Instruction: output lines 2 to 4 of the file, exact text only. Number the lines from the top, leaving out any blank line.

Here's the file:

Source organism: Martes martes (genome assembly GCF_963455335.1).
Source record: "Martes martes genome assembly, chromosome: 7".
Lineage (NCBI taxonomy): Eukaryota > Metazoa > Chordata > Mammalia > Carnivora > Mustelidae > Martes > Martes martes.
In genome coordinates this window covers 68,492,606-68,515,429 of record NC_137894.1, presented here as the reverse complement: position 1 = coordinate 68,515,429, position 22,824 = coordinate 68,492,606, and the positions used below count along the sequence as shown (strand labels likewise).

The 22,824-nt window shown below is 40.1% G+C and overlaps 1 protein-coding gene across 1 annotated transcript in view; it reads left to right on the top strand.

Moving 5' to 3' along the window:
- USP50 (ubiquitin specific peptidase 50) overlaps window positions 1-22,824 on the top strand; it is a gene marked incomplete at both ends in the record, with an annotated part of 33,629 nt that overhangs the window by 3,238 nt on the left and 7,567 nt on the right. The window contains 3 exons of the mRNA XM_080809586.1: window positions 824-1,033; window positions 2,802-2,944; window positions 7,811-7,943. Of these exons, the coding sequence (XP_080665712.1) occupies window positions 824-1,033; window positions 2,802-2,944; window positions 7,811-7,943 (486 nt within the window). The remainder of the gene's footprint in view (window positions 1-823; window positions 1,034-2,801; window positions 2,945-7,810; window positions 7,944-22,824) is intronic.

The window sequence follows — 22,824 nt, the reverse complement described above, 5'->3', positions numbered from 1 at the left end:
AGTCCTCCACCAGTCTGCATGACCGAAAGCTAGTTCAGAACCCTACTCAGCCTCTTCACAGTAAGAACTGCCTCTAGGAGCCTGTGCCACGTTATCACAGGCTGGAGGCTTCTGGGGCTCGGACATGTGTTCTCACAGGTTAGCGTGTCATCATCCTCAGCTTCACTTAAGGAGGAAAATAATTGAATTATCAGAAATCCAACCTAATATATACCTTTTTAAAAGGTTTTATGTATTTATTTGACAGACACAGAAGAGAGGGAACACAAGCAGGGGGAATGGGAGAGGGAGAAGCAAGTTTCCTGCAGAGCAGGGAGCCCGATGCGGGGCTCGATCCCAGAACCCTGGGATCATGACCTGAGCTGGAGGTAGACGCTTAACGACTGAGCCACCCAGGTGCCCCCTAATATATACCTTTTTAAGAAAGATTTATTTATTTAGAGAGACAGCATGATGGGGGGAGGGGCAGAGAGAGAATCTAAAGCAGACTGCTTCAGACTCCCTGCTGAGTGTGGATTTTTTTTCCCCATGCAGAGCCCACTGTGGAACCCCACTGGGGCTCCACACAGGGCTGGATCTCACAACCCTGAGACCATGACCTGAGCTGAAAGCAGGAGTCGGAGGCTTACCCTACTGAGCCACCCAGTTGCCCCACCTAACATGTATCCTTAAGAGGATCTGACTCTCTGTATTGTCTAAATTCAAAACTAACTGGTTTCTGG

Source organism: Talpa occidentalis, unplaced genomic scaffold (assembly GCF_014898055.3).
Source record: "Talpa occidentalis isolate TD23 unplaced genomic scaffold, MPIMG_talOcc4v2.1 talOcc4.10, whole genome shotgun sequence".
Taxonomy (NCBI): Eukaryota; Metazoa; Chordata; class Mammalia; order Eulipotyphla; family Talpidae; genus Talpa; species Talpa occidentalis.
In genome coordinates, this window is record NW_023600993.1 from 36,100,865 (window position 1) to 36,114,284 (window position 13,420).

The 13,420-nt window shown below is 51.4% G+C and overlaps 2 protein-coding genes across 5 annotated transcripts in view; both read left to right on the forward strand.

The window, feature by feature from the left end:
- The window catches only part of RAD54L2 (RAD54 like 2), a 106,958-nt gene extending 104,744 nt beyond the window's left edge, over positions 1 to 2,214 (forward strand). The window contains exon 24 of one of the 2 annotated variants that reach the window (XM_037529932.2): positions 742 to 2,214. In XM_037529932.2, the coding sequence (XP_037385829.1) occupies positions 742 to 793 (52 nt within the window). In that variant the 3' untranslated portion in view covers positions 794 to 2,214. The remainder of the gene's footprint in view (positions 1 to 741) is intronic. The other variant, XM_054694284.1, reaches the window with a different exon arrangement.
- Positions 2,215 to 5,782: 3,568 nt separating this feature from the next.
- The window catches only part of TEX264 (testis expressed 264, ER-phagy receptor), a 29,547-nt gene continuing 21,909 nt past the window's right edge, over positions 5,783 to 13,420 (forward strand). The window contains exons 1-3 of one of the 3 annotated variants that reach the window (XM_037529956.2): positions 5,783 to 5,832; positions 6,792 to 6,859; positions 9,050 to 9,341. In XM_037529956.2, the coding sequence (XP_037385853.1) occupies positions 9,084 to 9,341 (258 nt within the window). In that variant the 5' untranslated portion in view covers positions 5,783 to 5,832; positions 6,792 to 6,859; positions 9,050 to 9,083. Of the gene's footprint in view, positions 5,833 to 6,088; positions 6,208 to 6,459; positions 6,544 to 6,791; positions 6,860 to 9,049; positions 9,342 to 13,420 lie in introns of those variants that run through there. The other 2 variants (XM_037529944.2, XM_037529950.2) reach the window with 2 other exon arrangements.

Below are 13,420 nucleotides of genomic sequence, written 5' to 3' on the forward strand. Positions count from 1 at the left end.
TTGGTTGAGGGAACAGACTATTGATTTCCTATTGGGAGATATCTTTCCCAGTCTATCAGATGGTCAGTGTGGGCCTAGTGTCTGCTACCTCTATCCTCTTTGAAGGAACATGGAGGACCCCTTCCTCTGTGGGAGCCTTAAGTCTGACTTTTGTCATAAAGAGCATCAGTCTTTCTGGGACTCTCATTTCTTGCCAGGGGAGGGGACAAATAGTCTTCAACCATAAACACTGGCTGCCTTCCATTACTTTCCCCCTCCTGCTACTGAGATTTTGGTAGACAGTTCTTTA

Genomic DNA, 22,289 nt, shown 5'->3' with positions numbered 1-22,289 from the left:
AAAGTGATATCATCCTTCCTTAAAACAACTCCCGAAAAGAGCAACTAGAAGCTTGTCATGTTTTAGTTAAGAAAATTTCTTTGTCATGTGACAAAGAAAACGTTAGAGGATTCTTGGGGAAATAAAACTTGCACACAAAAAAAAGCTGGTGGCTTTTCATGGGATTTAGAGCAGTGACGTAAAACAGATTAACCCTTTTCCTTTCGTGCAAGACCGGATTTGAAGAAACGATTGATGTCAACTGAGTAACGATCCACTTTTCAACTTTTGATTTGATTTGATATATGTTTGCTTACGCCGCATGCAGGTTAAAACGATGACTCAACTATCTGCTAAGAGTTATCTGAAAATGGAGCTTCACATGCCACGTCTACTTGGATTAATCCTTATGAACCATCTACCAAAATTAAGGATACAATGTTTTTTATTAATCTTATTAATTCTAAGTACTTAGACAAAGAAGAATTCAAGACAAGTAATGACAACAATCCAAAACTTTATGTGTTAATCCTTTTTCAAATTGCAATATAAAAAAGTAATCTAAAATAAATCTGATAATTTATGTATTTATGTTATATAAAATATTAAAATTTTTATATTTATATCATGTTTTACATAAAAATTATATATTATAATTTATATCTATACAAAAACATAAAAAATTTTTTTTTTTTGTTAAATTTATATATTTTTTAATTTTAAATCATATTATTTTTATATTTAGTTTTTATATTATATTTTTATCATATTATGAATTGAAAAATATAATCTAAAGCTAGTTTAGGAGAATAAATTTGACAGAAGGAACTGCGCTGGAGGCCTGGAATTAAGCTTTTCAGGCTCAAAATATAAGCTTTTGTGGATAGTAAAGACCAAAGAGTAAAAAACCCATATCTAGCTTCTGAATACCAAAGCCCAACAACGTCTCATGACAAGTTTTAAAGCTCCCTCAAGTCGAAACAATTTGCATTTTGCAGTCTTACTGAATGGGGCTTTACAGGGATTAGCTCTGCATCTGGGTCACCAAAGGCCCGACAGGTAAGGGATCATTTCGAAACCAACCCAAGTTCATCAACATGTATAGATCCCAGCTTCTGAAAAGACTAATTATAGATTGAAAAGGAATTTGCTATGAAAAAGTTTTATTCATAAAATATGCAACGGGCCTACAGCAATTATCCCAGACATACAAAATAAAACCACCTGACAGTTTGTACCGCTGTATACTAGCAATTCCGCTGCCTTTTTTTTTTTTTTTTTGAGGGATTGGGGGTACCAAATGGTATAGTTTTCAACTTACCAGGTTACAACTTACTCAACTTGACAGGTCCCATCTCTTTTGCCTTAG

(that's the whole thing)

Source record: "Martes martes genome assembly, chromosome: 7".
Lineage (NCBI taxonomy): Eukaryota > Metazoa > Chordata > Mammalia > Carnivora > Mustelidae > Martes > Martes martes.
In genome coordinates this window covers 68,492,606-68,515,429 of record NC_137894.1, presented here as the reverse complement: position 1 = coordinate 68,515,429, position 22,824 = coordinate 68,492,606, and the positions used below count along the sequence as shown (strand labels likewise).